Condo Owner Pays for Roof but Doesn’t Get It!

D.C. from outside of Connecticut writes:

Dear Mister Condo,

I paid for a roof that never was installed. Is there anything I can do?

Mister Condo replies:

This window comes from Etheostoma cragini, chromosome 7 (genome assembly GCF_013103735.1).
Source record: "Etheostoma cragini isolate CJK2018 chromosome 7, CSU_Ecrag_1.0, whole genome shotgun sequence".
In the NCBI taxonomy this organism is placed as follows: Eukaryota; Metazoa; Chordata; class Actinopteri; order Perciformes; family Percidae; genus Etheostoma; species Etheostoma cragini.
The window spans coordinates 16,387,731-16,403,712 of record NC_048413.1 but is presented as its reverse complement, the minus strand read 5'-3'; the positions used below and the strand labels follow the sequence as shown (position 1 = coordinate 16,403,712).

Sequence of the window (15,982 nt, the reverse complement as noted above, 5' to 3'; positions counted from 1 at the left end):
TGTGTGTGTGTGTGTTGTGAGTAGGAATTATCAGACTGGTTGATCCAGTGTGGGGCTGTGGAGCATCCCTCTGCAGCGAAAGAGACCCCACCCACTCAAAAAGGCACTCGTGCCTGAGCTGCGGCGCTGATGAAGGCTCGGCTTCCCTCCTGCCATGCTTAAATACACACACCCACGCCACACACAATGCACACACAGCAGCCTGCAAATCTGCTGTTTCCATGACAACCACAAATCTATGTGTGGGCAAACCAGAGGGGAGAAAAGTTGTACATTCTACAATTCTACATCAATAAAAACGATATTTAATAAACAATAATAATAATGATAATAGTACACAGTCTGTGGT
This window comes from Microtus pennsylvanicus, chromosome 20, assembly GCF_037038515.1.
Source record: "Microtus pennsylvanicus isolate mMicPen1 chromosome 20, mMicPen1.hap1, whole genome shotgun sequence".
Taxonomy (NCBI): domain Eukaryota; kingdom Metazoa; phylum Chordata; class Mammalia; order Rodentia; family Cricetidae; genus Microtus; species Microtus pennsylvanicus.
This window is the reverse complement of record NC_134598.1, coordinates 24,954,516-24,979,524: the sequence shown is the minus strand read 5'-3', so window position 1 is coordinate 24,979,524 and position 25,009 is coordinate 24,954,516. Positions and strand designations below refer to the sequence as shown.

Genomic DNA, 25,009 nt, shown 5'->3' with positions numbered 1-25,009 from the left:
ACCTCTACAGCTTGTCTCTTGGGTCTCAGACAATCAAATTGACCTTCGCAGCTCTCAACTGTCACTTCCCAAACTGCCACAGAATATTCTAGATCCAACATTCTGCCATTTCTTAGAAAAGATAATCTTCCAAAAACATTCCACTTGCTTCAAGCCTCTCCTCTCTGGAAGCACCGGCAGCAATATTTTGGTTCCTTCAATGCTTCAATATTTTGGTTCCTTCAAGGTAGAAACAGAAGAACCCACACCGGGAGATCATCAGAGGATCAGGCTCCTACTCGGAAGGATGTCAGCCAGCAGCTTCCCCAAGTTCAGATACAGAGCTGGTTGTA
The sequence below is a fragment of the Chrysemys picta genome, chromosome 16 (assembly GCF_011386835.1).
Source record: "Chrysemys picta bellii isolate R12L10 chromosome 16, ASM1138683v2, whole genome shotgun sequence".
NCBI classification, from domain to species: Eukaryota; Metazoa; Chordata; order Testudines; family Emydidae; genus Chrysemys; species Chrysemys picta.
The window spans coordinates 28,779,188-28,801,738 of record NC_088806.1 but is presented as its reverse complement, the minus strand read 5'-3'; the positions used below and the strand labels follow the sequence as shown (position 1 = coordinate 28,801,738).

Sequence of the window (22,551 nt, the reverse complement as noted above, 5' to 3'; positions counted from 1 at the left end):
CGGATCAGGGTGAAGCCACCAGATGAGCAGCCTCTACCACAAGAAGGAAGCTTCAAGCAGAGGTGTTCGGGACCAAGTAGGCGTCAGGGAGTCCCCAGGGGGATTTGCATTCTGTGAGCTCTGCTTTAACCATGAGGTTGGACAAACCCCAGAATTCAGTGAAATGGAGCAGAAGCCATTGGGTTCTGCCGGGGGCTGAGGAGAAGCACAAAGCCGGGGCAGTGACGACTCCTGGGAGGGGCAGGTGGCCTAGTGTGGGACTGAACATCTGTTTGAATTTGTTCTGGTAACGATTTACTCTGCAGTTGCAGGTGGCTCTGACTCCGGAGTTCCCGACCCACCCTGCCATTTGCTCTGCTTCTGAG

D.C., yes, there are lots of things you can do. Let’s start with who you paid and what type of agreement you entered into. Since you live in a condo, I am going to have to assume that the roof is a common element owned by the association. Common elements are owned jointly by all association members and are governed by the actions of the Board. Common elements are paid for out of the operating fund and Reserve Funds for the association and are usually collected over time as part of your monthly common fees. Since you have stated that you “paid for a roof”, I am going to assume that you and every other unit owner were issued a special assessment to cover the cost of a new roof as there wasn’t enough money in the Reserve Fund to pay for one when it was needed. Is that correct, D.C.? What you actually paid for is the funding of the new roof in the form as a special assessment as opposed to actually paying for the new roof. If this were your home, you would simply hire a roofer and pay for the work as agreed. That’s not how it works in a condominium. The Board hires the roofer and pays for the roof out of commonly held money. If the special assessment hasn’t been fully collected (perhaps some of your fellow unit owners haven’t paid yet?) the Board may still be considering how to pay for the roof. In fact, if the first assessment turns out to not be enough, you could be subject to another assessment before the work can begin. Needless to say, special assessments are an ugly way for associations to pay for repairs. It is a better plan to raise common fees years in advance of when the money will be needed. Otherwise, folks like you are left footing the bill for all of the years of wear and tear that occurred before this roof needed repairing. To boot, you have already paid your assessment and the work is still not getting done. Ask your Board what the delay is. And do speak up at a future meeting. Ask what the plan is for future expenses like this. It may be time for your association to conduct a Reserve Study and start funding the Reserve Fund at an adequate level to avoid future disappointments like this one. Good luck!

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